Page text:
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Mesothelioma Treatment Options

While there is no cure for mesothelioma and asbestos cancer, specialists are continuing to innovate new and better treatments and utilize technology advances that allow patients to live longer than ever.

In some cases, radical surgery is an option. In other cases, palliative care and clinical trials are recommended. No matter the stage of the disease, only mesothelioma specialists can provide patients with the best course of treatment. Specialists not only have years more experience treating mesothelioma than general oncologists, many of them have led the most innovative mesothelioma treatments available today.

Common mesothelioma treatment plans includes surgery, chemotherapy and radiation based on the individual disease stage and prognosis. The best treatment options are tailored to the patient’s needs.

Deciding on a Treatment

When specialists decide on the best treatment plans, they do not just look at one variable involved in the cancer. They consider multiple aspects of the disease process before making recommendations to the patient. The considerations include:

  • Stage of the Disease – Early stage mesothelioma (stages I and II) includes tumors that are located in one area so they are easier to remove or treat. Stages III and IV mesothelioma have widespread tumors and cancer cells.
  • Type of Mesothelioma – Each type of asbestos cancer — pleural (lung), peritoneal (abdominal), pericardial (heart) and testicular (testes) – differs in treatment options. Pleural mesothelioma is the most common variety of the disease and has the most treatment options.
  • Cell Type – The cells that make up the tumors – epithelioid, sarcomatoid or biphasic – can greatly influence the response to treatment. Epithelioid cells are the most common cell variety and easiest to treat.
  • Patient’s Overall Health – Patients who are younger and generally healthy can withstand more aggressive treatment than older patients who have multiple co-occurring illnesses.

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Early Stages vs. Late Stages

Overall, mesothelioma responds best to treatment when it is diagnosed in the early stages of the disease because the tumors are located in one area of the body and the cancer cells have not spread.

However, most mesothelioma patients are not diagnosed early in the disease process. Mesothelioma takes up to 50 years to fully develop and once the symptoms are apparent, most patients are in the later disease stages.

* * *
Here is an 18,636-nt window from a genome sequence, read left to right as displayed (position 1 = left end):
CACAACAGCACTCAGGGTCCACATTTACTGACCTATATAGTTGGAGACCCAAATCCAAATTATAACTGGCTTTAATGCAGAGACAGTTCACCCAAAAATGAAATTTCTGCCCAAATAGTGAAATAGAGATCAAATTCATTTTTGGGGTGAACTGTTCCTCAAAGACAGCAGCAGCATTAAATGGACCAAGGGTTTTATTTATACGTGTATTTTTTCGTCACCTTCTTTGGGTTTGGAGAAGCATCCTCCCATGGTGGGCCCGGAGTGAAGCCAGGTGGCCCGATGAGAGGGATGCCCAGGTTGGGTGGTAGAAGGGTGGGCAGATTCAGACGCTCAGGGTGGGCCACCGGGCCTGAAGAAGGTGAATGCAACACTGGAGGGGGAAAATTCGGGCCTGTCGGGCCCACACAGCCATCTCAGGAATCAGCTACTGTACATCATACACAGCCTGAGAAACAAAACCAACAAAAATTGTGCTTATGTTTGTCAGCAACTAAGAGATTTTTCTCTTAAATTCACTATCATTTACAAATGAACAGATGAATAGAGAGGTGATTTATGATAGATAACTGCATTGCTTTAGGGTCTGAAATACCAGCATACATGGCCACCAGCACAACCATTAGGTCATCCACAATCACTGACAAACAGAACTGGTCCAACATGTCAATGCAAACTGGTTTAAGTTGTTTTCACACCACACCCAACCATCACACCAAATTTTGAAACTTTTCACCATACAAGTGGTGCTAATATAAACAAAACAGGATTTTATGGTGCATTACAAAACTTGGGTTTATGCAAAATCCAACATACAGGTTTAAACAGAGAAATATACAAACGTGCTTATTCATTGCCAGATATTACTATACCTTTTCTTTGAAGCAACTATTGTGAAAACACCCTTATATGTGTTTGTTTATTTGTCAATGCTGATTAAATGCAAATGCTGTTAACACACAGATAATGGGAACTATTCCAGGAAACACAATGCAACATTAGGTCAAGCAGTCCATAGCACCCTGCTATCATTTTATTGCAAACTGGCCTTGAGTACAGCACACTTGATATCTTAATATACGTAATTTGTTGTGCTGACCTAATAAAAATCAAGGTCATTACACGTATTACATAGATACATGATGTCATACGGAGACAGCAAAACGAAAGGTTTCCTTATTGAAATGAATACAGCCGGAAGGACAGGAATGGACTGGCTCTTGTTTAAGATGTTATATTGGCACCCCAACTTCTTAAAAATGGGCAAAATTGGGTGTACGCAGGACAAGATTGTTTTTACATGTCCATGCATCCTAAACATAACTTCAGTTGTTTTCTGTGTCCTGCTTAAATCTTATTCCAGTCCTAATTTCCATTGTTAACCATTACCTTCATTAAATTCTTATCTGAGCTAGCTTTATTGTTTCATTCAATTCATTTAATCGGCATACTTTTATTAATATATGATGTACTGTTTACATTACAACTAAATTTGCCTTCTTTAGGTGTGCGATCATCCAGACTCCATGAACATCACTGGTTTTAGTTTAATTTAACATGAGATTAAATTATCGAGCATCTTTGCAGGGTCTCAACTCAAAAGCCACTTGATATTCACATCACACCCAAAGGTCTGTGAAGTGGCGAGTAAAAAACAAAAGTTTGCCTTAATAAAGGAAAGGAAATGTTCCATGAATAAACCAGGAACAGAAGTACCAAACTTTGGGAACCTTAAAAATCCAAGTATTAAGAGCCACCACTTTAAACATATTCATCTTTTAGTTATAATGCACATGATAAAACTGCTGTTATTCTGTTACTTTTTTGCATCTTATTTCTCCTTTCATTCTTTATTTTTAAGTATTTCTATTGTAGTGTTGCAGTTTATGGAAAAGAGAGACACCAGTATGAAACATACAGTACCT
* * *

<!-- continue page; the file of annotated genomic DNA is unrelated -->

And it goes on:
Standard Mesothelioma Treatments

The gold standard for mesothelioma treatment is called multimodal therapy, which is a combination of surgery, chemotherapy and radiation therapy.

Multimodal treatment includes a primary treatment combined with other “helper” neoadjuvant and adjuvant treatments. For example, a multimodal treatment course may include:

  • Neoadjuvant therapy – Radiation to shrink tumors.
  • Primary treatment – Surgery to remove cancerous tissue.
  • Adjuvant therapy – Chemotherapy to remove remaining cancer cells.

Surgery for Mesothelioma Cancer

Surgical removal of diseased tissue or tumors is considered an aggressive form of treatment that is usually reserved for early stage cancer. In some cases, however, palliative surgery is used to alleviate pain and pressure from tumors in late-stage patients. The most common types of surgical options are:

  • Extrapleural Pneumonectomy (EPP) – The entire diseased lung, the lining around the chest cavity, some nearby lymph nodes and the diaphragm are removed. Used in pleural mesothelioma.
  • Pleurectomy/Decortication (P/D) – The lining of the lungs and all tumors found in the chest area are stripped away. Used in pleural mesothelioma.
  • Cytoreduction – The tumors in the abdominal cavity are pared down or debulked. Used in peritoneal mesothelioma.
  • Hyperthermic Intraperitoneal Chemotherapy (HIPEC) – Usually used following a cytoreduction procedure, HIPEC involves bathing the abdominal cavity with highly concentrated, heated chemotherapy. Used in peritoneal mesothelioma.
  • Pericardiectomy – The lining around the heart and all of the tumors are stripped away. Used in pericardial mesothelioma.
  • Pleurodesis – Removes fluid in the area near the membrane that surrounds the lungs and prevents further fluid build-up. Palliative only.
  • Paracentesis – Removes fluid accumulation in abdominal area, called ascites. Palliative only.
  • Pericardiocentesis – Removes fluid accumulation near the heart. Palliative only.

Chemotherapy

Chemotherapy drugs work by killing fast-dividing cells, such as cancer cells. When used in conjunction with surgery, it can kill any remaining cancer cells. When used alone, it can reduce or eradicate cancer.